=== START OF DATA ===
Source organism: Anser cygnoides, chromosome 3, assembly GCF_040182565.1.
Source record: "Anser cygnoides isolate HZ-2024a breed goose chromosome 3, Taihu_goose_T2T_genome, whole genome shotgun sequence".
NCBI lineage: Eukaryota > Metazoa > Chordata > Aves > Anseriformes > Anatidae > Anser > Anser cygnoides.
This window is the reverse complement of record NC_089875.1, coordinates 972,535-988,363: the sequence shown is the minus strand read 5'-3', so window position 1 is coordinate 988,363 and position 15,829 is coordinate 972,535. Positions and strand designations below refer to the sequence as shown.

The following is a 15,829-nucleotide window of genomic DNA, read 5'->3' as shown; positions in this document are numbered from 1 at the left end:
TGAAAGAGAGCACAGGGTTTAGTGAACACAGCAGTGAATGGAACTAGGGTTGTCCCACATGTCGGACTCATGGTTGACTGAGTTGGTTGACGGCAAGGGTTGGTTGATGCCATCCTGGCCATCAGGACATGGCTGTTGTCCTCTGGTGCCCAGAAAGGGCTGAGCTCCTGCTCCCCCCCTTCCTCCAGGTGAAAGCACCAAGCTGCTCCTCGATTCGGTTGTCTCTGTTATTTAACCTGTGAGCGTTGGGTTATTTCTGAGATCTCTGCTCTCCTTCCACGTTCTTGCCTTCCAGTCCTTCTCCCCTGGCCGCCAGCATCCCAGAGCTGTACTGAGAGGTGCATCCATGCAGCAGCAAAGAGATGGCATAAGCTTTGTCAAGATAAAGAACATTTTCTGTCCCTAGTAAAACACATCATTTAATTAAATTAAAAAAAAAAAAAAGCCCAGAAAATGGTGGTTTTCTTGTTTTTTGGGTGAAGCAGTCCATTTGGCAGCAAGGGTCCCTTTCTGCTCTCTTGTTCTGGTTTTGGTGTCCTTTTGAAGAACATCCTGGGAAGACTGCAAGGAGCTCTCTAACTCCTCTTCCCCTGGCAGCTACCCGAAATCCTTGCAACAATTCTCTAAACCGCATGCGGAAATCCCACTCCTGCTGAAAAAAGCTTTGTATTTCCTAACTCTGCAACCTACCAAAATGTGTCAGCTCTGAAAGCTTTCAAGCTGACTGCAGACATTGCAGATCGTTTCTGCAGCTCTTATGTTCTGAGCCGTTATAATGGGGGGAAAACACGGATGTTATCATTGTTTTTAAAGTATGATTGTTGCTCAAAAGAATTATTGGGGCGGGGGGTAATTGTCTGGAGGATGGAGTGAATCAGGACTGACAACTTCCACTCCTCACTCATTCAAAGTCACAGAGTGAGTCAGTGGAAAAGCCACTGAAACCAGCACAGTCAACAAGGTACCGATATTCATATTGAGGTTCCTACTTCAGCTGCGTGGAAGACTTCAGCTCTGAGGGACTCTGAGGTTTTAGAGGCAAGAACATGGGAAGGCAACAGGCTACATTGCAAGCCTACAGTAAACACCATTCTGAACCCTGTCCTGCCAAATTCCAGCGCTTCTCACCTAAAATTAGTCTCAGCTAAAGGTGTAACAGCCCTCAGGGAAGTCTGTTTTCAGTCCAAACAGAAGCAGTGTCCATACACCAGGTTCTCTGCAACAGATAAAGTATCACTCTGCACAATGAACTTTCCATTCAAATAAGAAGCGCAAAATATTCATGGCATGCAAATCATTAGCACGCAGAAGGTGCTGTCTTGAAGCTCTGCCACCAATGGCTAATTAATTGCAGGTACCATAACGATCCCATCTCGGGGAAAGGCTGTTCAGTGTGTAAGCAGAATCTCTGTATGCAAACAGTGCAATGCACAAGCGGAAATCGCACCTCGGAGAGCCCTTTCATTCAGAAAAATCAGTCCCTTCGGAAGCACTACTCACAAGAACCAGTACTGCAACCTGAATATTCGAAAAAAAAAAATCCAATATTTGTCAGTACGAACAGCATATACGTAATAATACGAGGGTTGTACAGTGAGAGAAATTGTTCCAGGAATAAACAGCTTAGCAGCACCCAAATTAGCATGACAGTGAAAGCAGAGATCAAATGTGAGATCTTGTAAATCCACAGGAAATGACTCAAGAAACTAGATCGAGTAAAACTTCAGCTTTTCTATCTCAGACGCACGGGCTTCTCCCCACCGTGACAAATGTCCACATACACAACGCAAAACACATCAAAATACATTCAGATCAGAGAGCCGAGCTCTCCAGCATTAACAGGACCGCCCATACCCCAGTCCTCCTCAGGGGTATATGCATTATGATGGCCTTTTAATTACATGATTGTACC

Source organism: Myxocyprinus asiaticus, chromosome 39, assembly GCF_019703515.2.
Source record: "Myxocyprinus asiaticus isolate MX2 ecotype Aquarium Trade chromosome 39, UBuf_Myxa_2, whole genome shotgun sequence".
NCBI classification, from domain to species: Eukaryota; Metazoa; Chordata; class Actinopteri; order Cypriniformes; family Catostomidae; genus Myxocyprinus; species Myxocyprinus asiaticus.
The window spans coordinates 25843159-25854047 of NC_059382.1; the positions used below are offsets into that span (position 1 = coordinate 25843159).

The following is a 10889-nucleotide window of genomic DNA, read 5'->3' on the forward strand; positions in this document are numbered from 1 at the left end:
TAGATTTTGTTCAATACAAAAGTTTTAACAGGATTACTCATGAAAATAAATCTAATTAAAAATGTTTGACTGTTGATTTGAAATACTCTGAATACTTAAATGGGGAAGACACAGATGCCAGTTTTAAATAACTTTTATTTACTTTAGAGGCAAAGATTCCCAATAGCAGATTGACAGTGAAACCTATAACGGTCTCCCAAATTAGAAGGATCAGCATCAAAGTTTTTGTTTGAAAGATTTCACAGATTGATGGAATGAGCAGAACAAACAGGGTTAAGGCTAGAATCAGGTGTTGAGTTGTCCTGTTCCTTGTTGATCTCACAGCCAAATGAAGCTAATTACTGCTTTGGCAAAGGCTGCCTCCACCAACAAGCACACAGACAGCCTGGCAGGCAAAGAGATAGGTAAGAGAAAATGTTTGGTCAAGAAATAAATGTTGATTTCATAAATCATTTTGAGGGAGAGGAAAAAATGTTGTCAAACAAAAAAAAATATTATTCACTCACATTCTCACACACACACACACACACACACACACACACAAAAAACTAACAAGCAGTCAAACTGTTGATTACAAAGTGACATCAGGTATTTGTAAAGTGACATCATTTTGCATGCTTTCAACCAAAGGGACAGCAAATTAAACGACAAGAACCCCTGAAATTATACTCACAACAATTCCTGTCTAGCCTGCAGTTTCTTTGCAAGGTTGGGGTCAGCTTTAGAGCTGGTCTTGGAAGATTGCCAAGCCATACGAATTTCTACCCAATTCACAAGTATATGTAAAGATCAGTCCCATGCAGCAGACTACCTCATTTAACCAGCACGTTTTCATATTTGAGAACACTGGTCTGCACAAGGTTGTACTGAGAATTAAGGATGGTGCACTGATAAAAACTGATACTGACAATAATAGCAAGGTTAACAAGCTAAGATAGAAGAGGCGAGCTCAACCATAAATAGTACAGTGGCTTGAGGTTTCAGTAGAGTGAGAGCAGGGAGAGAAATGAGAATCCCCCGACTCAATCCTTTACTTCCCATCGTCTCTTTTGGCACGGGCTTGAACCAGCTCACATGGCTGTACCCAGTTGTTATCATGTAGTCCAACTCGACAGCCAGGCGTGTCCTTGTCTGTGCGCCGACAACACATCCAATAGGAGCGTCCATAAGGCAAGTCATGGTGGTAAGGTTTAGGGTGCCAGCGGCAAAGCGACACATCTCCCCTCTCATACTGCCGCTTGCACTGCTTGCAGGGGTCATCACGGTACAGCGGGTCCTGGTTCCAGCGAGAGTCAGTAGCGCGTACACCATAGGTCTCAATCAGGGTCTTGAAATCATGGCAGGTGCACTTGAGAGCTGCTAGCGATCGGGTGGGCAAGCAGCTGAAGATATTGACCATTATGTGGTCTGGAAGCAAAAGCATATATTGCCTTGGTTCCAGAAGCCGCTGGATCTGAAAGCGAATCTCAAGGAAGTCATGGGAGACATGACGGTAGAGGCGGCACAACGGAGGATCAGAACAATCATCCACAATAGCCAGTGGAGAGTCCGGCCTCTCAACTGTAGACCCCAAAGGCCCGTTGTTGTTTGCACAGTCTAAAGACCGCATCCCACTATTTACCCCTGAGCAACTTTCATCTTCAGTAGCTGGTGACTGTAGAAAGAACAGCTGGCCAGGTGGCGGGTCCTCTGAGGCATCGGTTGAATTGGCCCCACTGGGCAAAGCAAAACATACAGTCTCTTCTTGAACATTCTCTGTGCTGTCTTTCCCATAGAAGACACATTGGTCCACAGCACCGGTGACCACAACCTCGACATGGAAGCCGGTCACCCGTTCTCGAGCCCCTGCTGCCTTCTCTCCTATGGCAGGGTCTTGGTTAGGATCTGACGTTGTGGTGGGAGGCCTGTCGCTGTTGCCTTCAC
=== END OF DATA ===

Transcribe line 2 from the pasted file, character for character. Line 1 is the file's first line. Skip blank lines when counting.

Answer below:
Source record: "Anser cygnoides isolate HZ-2024a breed goose chromosome 3, Taihu_goose_T2T_genome, whole genome shotgun sequence".